Jesus and the Father are One- John 10

Here in the later half of John 10 we see yet another place where Jesus Himself says that He is God.  The Jews were asking Him if He was the Christ.  Not only did He affirm that, but He said that He and the Father are One.

The Jews weren’t planning on stoning Him because He claimed to be the Messiah.  And it wasn’t because He claimed to be some “super-angel” or “the first creation”.  They wanted to stone Him because, as they themselves said, He claimed to be God.

When it comes down to the Word of God, it is such a dangerous thing to try to force your own meaning into the Bible instead of taking the Bible for what the Bible says.  We need to let the Bible make us, and not try to make the Bible.

Some people trust in others for their salvation without even realizing it.  When they stand before God and He asks them why they didn’t believe His words that they read… well, saying that so-and-so told them it meant otherwise isn’t going to fly.  God isn’t anyone’s fool.  Even if you deceive yourself, you won’t deceive Him.

Another thing to note here.  It’s amazing that when Jesus claims deity He isn’t doing it so people will give Him money or lip service or anything like that.  He’s not anything like the tyrannical man who pretends to be God so that people will serve his wickedness.  He’s not trying to justify terrible acts and play a push-around game of “king of the hill”.

Instead He’s revealing Himself to His creation, that they might find true life.  His claim is accompanied by healing a blind man.  It’s accompanied by promises of love and protection.  By the promise of the ultimate self sacrifice.

Jesus is God.  And oh what mercy He showers upon us!!!

No stones? (John 2)

When you read the stories in the New Testament you don’t often get the picture that the Jews of Jesus’ time were people who sat by and took whatever was dealt to them.  Often times we see them trying to stone people to death, and once we saw them try to push Jesus off of a cliff!

I’m not posting this to say that the Jews were a violent people in general.  But when reading the second half of John 2, one should consider the tendencies that many of the people had when it came to deeds and services related to God.  In religious matters, one could not go about doing as he pleased if it was in opposition to the religious leaders.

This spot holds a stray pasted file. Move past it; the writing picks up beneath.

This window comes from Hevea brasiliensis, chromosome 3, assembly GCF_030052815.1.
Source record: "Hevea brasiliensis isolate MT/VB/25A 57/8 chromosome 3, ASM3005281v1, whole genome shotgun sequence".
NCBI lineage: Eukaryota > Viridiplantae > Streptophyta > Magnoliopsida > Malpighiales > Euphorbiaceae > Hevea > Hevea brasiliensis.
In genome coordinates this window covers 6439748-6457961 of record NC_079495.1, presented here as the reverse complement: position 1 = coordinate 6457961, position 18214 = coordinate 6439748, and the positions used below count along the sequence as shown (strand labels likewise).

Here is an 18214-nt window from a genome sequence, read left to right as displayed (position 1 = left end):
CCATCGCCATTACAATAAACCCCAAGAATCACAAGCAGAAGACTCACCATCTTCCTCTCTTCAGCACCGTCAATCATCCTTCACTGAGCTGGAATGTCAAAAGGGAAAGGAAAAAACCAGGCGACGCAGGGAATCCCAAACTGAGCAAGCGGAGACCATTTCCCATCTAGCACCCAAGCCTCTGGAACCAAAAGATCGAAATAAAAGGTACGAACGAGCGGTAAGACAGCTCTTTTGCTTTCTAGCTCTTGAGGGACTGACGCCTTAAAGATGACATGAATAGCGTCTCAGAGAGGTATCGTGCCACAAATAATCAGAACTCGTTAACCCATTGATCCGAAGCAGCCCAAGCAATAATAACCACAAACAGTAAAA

One certainly couldn’t go around overturning the merchant tables at the temple, and threatening people with a whip.  But we see a unique event recorded in John 2.  Jesus turned the tables over, threatening violence.  And guess what…

They had nothing to say for themselves, and they did not threaten Christ.

There was something about Jesus, a presence, it seems, that people could not deny.  Here in this passage nobody attacks Jesus.  In fact, nobody even accuses Him of wrong doing.  Sure, they ask Him by what authority He did what He did.  But that’s all they did.  They never even defended their market.

We see Jesus’ presence come into play in other places too.  The main one that comes to my mind is when the soldiers first came to take Christ away to be crucified.  When they ask for Jesus He replies with “I am He”, and they all fall to the ground!  I don’t know what exactly happened, but it cannot be denied that Jesus had a special presence.

And I think that it may be good for us to remember that Christ has the right to be that way in the hearts of other Christians.  Sometimes we see a brother or sister struggling in sin, and we neglect our duty to tell them what Christ says.  Sure, we’re to do so in gentleness, but we are to approach them just the same.

So if you have let Christ be the Lord of your life, listen to Him and let others hear what He says.  Trust that Jesus is the only one who can truly help people.  And trust that if He be lifted up, He will draw all men unto Himself.

We destroyed His body, and He rose it up in three days.  We are God’s temple, and he can raise us up as well.  Nobody has grounds to deny His zeal. 

None have stones to throw when Jesus clears the temple.